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A case for borates: Maintaining water chemistry in pools using salt chlorine generators

By John Bokor

One of the primary reasons borates have gained popularity is its ability to control corrosion in a saltwater pool environment.
One of the primary reasons borates have gained popularity is its ability to control corrosion in a saltwater pool environment.

Electrolytic chlorine generators (ECGs) or salt chlorine generators became extremely popular about 15 years ago and have continued to grow throughout Canada and the U.S., simply because pool owners love them. However, as most in the industry know, some pool owners believe that after installing a salt chlorine generator nothing else is required in terms of water maintenance.

In the short term, relying solely on an ECG system to take care of the pool’s water quality will initially result in clear water. However, when additional water treatment products and/or applications are not introduced for weeks and/or months at a time, the lack of monitoring/adjusting water balance parameters and sufficient oxidation will eventually lead to various water complications. Therefore, it is important the industry addresses proper water maintenance regimens and educates consumers about using these devices.

Specifically, consumers need to know an ECG alone will not solve all of their water maintenance needs and that this equipment has its own specific maintenance requirements.

In conjunction with salt chlorine generators, pool professionals also need to explain other methods of keeping pool water clean and clear, which allow the equipment to continue to operate properly while keeping in mind the overall health of the pool and its surroundings.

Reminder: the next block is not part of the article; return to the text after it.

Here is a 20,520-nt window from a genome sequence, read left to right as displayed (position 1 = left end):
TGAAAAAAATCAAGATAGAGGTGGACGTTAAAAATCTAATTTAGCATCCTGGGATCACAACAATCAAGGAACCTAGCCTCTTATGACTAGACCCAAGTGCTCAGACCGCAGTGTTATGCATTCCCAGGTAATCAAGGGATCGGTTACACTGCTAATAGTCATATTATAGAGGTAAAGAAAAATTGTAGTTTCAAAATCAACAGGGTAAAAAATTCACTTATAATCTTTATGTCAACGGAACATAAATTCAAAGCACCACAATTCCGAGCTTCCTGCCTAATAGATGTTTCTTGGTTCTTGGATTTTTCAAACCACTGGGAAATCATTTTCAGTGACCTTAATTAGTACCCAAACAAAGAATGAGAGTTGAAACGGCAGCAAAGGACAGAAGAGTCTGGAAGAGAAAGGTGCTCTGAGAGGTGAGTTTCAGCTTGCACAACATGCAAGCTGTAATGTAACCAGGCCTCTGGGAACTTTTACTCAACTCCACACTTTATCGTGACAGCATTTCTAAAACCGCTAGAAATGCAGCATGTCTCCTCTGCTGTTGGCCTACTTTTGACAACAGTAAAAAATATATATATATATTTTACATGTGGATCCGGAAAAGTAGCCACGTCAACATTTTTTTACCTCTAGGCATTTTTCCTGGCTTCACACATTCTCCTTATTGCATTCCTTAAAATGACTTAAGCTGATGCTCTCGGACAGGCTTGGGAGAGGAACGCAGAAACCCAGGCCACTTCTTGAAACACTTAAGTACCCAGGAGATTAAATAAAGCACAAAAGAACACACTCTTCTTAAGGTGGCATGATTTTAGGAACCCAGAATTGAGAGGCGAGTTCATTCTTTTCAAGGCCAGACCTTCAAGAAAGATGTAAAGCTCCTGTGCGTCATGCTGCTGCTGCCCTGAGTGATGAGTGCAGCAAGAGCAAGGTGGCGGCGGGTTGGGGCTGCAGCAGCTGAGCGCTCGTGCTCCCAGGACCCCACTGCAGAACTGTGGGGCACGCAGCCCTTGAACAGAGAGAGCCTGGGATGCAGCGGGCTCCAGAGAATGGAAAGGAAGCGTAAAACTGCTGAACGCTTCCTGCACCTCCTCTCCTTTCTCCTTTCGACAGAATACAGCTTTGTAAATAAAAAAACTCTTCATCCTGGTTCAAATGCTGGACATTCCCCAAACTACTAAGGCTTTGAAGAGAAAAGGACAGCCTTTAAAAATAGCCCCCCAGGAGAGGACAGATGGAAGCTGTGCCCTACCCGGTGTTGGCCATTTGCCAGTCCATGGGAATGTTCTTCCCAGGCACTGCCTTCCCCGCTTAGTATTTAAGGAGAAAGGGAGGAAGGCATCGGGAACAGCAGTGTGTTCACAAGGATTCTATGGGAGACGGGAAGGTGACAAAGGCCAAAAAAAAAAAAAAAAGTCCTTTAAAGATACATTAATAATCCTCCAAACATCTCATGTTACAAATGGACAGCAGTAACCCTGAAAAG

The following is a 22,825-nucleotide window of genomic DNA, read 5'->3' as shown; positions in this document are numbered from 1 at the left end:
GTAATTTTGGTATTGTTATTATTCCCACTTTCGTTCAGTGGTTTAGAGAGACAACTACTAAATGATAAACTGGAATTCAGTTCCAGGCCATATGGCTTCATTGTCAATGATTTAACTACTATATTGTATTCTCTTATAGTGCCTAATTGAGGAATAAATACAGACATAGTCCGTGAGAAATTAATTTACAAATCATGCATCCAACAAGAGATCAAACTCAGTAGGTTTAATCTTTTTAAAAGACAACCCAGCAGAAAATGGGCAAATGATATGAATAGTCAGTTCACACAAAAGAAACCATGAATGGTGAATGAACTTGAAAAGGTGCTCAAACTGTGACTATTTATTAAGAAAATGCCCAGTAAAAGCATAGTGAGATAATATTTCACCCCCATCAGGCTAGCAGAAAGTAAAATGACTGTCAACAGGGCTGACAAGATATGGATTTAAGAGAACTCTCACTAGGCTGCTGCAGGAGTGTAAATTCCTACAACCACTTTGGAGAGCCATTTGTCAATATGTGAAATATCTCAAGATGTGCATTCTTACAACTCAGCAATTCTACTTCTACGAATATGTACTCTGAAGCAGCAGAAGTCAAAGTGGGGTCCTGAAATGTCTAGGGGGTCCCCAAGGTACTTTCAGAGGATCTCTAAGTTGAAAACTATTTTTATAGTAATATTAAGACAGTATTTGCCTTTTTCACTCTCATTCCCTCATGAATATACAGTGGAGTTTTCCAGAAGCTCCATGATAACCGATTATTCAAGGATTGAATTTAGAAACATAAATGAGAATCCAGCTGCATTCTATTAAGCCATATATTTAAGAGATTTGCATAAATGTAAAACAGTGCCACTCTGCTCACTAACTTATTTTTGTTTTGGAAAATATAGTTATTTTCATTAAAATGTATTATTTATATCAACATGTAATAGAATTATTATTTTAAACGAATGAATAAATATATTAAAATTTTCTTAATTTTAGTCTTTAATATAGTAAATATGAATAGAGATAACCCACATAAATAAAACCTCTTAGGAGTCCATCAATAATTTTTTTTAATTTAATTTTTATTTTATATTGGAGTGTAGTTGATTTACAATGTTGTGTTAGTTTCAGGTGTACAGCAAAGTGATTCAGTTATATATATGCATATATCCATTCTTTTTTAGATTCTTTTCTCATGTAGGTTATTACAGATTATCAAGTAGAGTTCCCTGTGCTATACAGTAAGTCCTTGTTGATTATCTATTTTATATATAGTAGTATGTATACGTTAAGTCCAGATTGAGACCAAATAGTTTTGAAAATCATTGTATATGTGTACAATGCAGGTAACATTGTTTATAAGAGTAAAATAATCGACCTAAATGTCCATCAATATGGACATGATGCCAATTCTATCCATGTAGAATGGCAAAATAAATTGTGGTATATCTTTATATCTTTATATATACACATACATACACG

What do salt chlorine generators do?

Borate products are available in powders and slurries and should be added directly to the pool.
Borate products are available in powders and slurries and should be added directly to the pool.

ECGs produce chlorine on-site—using salt and electrolysis—to sanitize the water. As a result, chlorine does not need to be stored or manually introduced into the pool by the homeowner. Water from the pool containing salt (sodium chloride) enters the ECG cell (NaCl + H2O). Once inside, an electric charge is applied to the water using electrolytic plates, which splits the water molecule (H2O), and turns chloride ions into chlorine (hydrogen) gas. Then, as the chlorine gas dissolves into the water, pure chlorine is returned to the pool.

Most ECGs are installed in-line and produce chlorine only when the circulation system is operating. For these systems, a large amount of pool-grade salt is added into the pool to establish a concentration of about 3000 to 5000 ppm. In-line generators are installed on the pool’s circulation return line and available chlorine is generated when dissolved salt passes through the device. In addition to assuring the ECG is functioning properly, it is important to maintain the appropriate salt concentration, as too much salt can increase the potential for corrosion.

Further, pools with salt chlorine generators continuously generate sodium hydroxide (NaOH) (when the NaCl is broken into free chlorine). Unfortunately, NaOH has a pH of around 13, which will quickly increase the pool’s pH. The continuous addition of NaOH results in a never-ending rise in the pH of the pool water. If this is left to run rampant, the high pH will lead to corrosion of pool components.

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